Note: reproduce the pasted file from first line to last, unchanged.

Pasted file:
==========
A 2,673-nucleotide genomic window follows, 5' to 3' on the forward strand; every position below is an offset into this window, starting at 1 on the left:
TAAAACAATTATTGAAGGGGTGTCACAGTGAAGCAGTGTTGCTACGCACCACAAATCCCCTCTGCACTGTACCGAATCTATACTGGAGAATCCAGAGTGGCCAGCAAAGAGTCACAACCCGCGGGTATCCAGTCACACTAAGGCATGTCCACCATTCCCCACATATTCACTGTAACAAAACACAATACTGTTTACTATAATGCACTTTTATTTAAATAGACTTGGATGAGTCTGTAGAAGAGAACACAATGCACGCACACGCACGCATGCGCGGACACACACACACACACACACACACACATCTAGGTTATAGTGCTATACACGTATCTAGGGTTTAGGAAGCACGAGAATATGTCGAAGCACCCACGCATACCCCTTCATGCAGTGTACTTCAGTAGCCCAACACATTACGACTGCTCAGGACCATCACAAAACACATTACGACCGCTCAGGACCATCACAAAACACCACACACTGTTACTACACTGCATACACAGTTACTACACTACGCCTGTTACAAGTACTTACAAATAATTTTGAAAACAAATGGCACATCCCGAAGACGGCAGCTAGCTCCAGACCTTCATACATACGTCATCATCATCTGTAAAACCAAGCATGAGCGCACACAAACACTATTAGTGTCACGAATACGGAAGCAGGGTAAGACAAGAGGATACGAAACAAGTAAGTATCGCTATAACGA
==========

A 2,673-nucleotide genomic window follows, 5' to 3' on the forward strand; every position below is an offset into this window, starting at 1 on the left:
TAAAACAATTATTGAAGGGGTGTCACAGTGAAGCAGTGTTGCTACGCACCACAAATCCCCTCTGCACTGTACCGAATCTATACTGGAGAATCCAGAGTGGCCAGCAAAGAGTCACAACCCGCGGGTATCCAGTCACACTAAGGCATGTCCACCATTCCCCACATATTCACTGTAACAAAACACAATACTGTTTACTATAATGCACTTTTATTTAAATAGACTTGGATGAGTCTGTAGAAGAGAACACAATGCACGCACACGCACGCATGCGCGGACACACACACACACACACACACACACATCTAGGTTATAGTGCTATACACGTATCTAGGGTTTAGGAAGCACGAGAATATGTCGAAGCACCCACGCATACCCCTTCATGCAGTGTACTTCAGTAGCCCAACACATTACGACTGCTCAGGACCATCACAAAACACATTACGACCGCTCAGGACCATCACAAAACACCACACACTGTTACTACACTGCATACACAGTTACTACACTACGCCTGTTACAAGTACTTACAAATAATTTTGAAAACAAATGGCACATCCCGAAGACGGCAGCTAGCTCCAGACCTTCATACATACGTCATCATCATCTGTAAAACCAAGCATGAGCGCACACAAACACTATTAGTGTCACGAATACGGAAGCAGGGTAAGACAAGAGGATACGAAACAAGTAAGTATCGCTATAACGA